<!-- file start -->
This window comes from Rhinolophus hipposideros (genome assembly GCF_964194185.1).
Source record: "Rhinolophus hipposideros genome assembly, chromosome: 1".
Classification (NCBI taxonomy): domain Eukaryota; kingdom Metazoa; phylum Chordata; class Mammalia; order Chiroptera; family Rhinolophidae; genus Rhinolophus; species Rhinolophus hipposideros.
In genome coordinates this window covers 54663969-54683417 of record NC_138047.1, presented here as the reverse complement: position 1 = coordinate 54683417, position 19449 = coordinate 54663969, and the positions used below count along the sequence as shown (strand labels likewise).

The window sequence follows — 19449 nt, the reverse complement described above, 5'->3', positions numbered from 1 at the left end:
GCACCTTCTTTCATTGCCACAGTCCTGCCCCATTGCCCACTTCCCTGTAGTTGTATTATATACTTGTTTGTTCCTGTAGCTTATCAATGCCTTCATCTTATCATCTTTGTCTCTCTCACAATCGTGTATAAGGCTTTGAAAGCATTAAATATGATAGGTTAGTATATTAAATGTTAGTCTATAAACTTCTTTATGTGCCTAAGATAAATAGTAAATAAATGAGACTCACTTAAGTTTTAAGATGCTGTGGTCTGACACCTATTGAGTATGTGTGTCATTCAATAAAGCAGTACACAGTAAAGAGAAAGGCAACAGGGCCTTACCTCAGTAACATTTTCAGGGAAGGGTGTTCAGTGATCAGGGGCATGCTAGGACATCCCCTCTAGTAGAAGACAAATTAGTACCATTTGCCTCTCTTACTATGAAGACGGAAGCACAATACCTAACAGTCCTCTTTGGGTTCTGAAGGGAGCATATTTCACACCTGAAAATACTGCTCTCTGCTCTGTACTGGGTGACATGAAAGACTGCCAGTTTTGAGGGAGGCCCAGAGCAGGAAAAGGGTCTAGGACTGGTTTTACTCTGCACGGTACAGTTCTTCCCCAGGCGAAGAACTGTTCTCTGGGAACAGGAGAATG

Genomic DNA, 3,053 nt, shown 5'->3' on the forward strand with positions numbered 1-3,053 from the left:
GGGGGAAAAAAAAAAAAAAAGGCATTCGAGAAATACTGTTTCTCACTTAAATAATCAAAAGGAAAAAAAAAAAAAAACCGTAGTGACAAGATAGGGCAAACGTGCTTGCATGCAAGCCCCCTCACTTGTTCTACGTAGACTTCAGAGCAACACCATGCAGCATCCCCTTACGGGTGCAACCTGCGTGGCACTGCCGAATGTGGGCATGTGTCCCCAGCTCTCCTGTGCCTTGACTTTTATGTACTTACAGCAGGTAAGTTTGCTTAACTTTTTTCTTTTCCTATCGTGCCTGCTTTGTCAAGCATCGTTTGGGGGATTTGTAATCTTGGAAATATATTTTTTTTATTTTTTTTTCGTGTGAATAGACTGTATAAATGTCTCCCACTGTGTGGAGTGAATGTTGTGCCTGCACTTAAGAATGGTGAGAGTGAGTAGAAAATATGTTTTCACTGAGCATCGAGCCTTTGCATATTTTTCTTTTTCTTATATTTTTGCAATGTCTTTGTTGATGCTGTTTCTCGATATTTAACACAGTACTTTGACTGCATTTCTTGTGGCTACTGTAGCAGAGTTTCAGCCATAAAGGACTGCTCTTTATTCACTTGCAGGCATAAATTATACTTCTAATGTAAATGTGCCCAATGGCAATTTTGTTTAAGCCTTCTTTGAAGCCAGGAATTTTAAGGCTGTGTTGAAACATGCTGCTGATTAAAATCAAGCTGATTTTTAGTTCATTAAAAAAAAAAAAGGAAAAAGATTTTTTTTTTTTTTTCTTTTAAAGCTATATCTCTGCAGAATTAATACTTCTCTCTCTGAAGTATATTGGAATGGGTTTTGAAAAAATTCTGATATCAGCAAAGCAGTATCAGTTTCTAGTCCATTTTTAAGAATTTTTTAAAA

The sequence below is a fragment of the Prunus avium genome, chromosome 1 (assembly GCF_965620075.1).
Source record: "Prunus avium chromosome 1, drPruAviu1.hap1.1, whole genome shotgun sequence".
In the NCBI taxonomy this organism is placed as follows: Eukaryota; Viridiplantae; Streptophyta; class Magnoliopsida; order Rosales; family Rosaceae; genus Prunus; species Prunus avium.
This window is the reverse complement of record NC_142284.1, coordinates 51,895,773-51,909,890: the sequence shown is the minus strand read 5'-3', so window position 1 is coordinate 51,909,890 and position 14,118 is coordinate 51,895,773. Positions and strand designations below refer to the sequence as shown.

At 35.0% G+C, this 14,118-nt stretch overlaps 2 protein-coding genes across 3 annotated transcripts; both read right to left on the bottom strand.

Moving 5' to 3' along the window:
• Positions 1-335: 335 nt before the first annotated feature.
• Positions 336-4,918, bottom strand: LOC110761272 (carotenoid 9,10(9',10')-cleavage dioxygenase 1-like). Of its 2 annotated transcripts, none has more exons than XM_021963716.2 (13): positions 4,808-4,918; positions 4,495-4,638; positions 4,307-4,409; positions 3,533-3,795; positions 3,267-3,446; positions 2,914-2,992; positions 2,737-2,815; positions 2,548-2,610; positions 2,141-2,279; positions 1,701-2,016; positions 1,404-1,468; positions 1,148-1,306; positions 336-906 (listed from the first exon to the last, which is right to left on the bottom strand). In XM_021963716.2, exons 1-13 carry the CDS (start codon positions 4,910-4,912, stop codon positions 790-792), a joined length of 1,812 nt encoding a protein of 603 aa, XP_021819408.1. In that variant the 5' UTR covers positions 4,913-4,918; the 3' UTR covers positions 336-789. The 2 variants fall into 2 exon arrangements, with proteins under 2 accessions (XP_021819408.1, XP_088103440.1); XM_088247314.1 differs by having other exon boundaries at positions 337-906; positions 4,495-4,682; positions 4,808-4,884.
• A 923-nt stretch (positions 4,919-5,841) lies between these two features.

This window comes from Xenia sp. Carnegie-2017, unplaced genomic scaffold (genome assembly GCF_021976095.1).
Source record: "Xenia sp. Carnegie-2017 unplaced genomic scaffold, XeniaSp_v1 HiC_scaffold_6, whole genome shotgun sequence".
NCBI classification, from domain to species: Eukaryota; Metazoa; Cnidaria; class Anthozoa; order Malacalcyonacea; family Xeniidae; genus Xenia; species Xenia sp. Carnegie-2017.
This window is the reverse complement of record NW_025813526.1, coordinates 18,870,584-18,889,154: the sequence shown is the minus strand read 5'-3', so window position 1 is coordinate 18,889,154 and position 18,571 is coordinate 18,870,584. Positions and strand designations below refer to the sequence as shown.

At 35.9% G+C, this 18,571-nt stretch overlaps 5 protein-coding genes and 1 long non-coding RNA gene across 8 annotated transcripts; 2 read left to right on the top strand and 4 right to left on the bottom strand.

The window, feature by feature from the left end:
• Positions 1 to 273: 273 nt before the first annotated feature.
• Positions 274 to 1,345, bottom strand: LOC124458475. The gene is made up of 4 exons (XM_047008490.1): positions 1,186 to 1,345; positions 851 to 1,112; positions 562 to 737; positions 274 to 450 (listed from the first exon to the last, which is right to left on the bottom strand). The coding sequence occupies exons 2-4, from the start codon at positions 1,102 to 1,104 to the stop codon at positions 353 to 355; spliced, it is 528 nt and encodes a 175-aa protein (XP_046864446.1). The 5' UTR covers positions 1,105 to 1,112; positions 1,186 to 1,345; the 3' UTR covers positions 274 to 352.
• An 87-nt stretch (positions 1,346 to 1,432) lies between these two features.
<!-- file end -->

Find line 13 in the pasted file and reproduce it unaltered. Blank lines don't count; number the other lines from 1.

At 35.0% G+C, this 14,118-nt stretch overlaps 2 protein-coding genes across 3 annotated transcripts; both read right to left on the bottom strand.